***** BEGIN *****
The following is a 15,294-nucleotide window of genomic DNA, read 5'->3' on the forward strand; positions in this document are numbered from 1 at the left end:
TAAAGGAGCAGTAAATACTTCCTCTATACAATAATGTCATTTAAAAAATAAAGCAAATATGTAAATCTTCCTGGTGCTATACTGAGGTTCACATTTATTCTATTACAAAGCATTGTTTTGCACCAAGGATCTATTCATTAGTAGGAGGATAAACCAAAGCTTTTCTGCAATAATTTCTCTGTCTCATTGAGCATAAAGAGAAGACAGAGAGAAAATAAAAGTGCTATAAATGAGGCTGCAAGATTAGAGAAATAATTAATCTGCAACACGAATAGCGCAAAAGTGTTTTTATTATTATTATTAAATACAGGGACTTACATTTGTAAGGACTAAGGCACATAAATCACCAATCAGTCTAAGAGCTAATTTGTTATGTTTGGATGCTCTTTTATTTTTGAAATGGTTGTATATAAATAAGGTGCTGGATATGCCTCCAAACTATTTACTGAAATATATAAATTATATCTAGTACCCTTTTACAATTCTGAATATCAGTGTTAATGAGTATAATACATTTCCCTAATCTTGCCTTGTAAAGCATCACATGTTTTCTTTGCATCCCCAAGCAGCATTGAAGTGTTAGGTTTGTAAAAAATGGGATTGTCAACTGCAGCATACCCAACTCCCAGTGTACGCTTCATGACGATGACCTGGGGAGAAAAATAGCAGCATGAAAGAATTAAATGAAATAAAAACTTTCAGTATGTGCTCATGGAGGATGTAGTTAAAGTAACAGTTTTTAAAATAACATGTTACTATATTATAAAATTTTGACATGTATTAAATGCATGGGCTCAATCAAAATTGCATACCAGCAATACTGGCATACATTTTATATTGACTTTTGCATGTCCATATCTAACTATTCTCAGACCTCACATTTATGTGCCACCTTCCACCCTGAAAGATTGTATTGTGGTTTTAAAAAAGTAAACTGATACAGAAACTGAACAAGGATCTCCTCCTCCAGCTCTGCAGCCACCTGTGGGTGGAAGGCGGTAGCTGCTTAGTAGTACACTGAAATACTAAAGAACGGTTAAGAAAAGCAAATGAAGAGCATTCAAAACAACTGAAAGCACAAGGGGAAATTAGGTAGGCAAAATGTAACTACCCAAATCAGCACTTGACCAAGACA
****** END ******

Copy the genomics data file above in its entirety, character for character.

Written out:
The following is a 15,294-nucleotide window of genomic DNA, read 5'->3' on the forward strand; positions in this document are numbered from 1 at the left end:
TAAAGGAGCAGTAAATACTTCCTCTATACAATAATGTCATTTAAAAAATAAAGCAAATATGTAAATCTTCCTGGTGCTATACTGAGGTTCACATTTATTCTATTACAAAGCATTGTTTTGCACCAAGGATCTATTCATTAGTAGGAGGATAAACCAAAGCTTTTCTGCAATAATTTCTCTGTCTCATTGAGCATAAAGAGAAGACAGAGAGAAAATAAAAGTGCTATAAATGAGGCTGCAAGATTAGAGAAATAATTAATCTGCAACACGAATAGCGCAAAAGTGTTTTTATTATTATTATTAAATACAGGGACTTACATTTGTAAGGACTAAGGCACATAAATCACCAATCAGTCTAAGAGCTAATTTGTTATGTTTGGATGCTCTTTTATTTTTGAAATGGTTGTATATAAATAAGGTGCTGGATATGCCTCCAAACTATTTACTGAAATATATAAATTATATCTAGTACCCTTTTACAATTCTGAATATCAGTGTTAATGAGTATAATACATTTCCCTAATCTTGCCTTGTAAAGCATCACATGTTTTCTTTGCATCCCCAAGCAGCATTGAAGTGTTAGGTTTGTAAAAAATGGGATTGTCAACTGCAGCATACCCAACTCCCAGTGTACGCTTCATGACGATGACCTGGGGAGAAAAATAGCAGCATGAAAGAATTAAATGAAATAAAAACTTTCAGTATGTGCTCATGGAGGATGTAGTTAAAGTAACAGTTTTTAAAATAACATGTTACTATATTATAAAATTTTGACATGTATTAAATGCATGGGCTCAATCAAAATTGCATACCAGCAATACTGGCATACATTTTATATTGACTTTTGCATGTCCATATCTAACTATTCTCAGACCTCACATTTATGTGCCACCTTCCACCCTGAAAGATTGTATTGTGGTTTTAAAAAAGTAAACTGATACAGAAACTGAACAAGGATCTCCTCCTCCAGCTCTGCAGCCACCTGTGGGTGGAAGGCGGTAGCTGCTTAGTAGTACACTGAAATACTAAAGAACGGTTAAGAAAAGCAAATGAAGAGCATTCAAAACAACTGAAAGCACAAGGGGAAATTAGGTAGGCAAAATGTAACTACCCAAATCAGCACTTGACCAAGACA